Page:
“And?”

“And I didn’t want him to be intimidated by any of them so I put together a plan.”

“And what was this plan?”

“I told him to make friends with a bigger kid who looked like they could be trouble and strike up a deal with them to let him punch them in the stomach in front of a bunch of other classmates – which is why you’ve been making a lot of chicken lately.”

“What does chicken have to do with it?”

“The kid likes chicken sandwiches.”

“I don’t understand.”

“For a week’s worth of chicken sandwiches to trade at lunch, the big kid let Pierpont punch him in the stomach at recess.”

“Why?”

“So that the other kids would think Pierpont is some tough kid and leave him alone.”

“And you weren’t worried about him getting in trouble?”

“No, because he wasn’t supposed to do it while a teacher was watching.”

 

#23 – “Back to School Night” 

A few nights ago, Bradley and I went to the twice-delayed (for whatever reason that I didn’t push to find out) Back to School night at Pierpont’s school. Attending these events used to be a bit of a joke for me since I was pretty much at his school on a weekly basis meeting with one teacher or another to actively monitor Pierpont’s academic performance, but this year I’ve tried to ease up a bit on the visits now that Pierpont was nine, in fourth grade and becoming a bit embarrassed by them.

After having already met his primary teacher (I was allowed at least that), I was very excited to meet his secondaries for music, art, theater and physical education.

The structure of the evening was a general assembly with the Principal, Mr. Collins. Bradley and I had a minor laugh over the fact that Mr. Collins was so familiar with us that he made it a point to come over and say hello. Collins even joked about how happy he was to report that he hadn’t seen Pierpont in his office in the month since he last called us in for a meeting about him.

After the general assembly, we were broken up by classroom to hear from, ask questions to and meet with the primary teachers. After that, all the secondaries were available for parents to roam in and out of their rooms to hear from, ask questions to and meet with. This part of the evening was more or less optional, so many parents left while the more dedicated ones such as Bradley and me actually took the time to meet with them.

Or at least tried to. A lot of the remaining parents crammed into the art room for her presentation because all the kids’ projects were displayed and they all wanted to see what their kids have been working on since the beginning of the school year. The theater teacher also drew a bit of a crowd by incorporating the parents into the acting exercises she was teaching the kids.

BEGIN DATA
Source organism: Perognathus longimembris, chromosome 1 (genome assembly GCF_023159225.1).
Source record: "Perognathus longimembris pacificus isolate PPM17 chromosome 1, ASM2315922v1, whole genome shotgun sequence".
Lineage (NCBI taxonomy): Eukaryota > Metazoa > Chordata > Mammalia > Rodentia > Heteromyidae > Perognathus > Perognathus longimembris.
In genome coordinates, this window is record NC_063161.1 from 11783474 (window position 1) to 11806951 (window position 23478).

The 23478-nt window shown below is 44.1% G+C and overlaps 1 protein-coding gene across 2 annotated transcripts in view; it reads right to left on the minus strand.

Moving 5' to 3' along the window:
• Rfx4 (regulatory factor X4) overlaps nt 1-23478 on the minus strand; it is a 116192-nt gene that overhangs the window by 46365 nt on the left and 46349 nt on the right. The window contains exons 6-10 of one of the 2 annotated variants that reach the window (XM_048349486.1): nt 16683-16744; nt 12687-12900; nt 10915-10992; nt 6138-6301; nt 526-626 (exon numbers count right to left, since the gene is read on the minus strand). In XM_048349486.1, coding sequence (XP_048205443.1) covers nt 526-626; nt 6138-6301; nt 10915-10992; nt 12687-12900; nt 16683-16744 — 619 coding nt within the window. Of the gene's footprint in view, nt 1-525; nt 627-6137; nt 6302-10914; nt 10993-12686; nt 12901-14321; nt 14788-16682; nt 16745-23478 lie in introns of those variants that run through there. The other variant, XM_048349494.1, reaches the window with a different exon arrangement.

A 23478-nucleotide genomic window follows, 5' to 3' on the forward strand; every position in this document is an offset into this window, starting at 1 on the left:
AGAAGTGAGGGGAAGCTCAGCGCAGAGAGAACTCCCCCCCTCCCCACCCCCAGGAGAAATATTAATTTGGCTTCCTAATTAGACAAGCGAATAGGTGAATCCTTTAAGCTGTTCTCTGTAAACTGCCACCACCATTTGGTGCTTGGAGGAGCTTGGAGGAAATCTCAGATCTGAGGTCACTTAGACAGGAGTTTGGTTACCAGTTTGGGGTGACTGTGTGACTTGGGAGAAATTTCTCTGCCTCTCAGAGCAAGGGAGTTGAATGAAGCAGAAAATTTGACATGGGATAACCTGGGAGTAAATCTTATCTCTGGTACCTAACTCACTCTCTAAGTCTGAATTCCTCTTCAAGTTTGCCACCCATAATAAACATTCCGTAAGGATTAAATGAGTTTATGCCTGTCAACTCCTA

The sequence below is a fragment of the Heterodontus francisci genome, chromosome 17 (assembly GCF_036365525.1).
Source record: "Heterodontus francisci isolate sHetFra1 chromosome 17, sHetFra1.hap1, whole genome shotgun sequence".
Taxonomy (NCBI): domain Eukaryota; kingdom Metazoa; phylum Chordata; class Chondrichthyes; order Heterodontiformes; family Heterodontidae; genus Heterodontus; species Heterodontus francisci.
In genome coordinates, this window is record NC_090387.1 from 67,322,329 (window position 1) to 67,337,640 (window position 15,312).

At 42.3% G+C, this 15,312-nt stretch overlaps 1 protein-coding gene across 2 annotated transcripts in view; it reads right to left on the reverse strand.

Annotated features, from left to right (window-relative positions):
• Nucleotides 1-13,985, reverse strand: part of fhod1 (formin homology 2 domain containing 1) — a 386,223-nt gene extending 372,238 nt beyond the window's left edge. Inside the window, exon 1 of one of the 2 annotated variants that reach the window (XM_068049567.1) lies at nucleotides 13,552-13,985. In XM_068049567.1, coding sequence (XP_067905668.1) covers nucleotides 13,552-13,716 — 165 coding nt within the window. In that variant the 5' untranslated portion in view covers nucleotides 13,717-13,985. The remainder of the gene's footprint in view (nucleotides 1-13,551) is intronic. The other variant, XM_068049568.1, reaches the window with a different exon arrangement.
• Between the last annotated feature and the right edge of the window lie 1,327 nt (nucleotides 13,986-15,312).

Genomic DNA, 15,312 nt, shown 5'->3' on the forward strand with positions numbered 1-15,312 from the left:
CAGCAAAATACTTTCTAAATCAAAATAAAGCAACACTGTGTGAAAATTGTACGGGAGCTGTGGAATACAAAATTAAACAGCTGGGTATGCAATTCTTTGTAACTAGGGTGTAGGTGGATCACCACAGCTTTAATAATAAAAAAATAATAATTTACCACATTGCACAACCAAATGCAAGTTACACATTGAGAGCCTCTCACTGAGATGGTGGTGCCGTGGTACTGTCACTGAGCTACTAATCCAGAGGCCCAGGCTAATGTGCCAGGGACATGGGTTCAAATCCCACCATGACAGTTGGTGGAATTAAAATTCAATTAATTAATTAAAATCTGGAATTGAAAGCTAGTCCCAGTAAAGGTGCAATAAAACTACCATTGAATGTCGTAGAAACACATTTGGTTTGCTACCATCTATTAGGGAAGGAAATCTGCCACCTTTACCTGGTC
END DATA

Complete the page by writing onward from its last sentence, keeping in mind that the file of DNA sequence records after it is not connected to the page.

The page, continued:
A lot of parents, including us, left their kids with the physical education teacher after his session – presumably to tire them out before bed since he had engaged them in a game of freeze tag. I never liked Phys Ed as a kid, but Pierpont loves it. And given the Phys Ed teacher’s (ironically named Jim) approach, I see why: instead of a focus on baseball, football, soccer and basketball, the focus is on strength training and cardio. Sure, there’s kickball, dodgeball (thank God I send my kid to a school in a district run by an Administration only one-third full of idiots) and the wretched fitness test, but Jim (the only teacher I call by his first name – at his insistence) clearly sees Phys Ed as more than just gym class. In fact, he brings his wife in twice a month to talk openly and field questions about the more delicate developmental situations – to a certain point. At that point, they reach out to the parents for guidance from them about how they’d best like the matter handled.

I can’t wait for our discussion with Pierpont.

Very few people made it down to the music room though – perhaps due to its unfortunate location at the very end of a long hall well beyond the heavy traffic area. Additionally, Mr. Greeley, fresh out of music school with a teaching certification, didn’t have anything to display or music exercises he could reasonably expect the parents to participate in or the students to participate in with their parents in the room. So all he could really think of doing was talking about what he was teaching them – which was not as exciting.

Because I felt bad for Greeley (and because he was adorable in his bright-eyed enthusiasm), I handed Bradley my jacket and said, “’Old Time Rock and Roll’ in E-Flat.”

Greeley laughed and said, “Are you serious?”

“I certainly am. And I have no idea what E-flat sounds like, but it doesn’t matter because I tend to hit every note but the right one anyway.”

So he played and I sang, which piqued the curiosity of several parents. I didn’t pack the place out but by the time I got to that Hawaiian guy’s version of “Somewhere Over the Rainbow”, most of those who did make their way down were singing along.

After a round of applause, the customary bowing and even a few dollars in tips that I in turn gave to Greeley, he asked if I’d be willing to do it again for Back to School Night in February.

I agreed, but told him that we should take it to the hallways. I’d sit on top of the piano and sing, he could play and then we’d have a spotlight strategically placed at the end of the hallway for my closing number – my version of the theme song to It’s a Living.


- with special contribution from Alison Smith.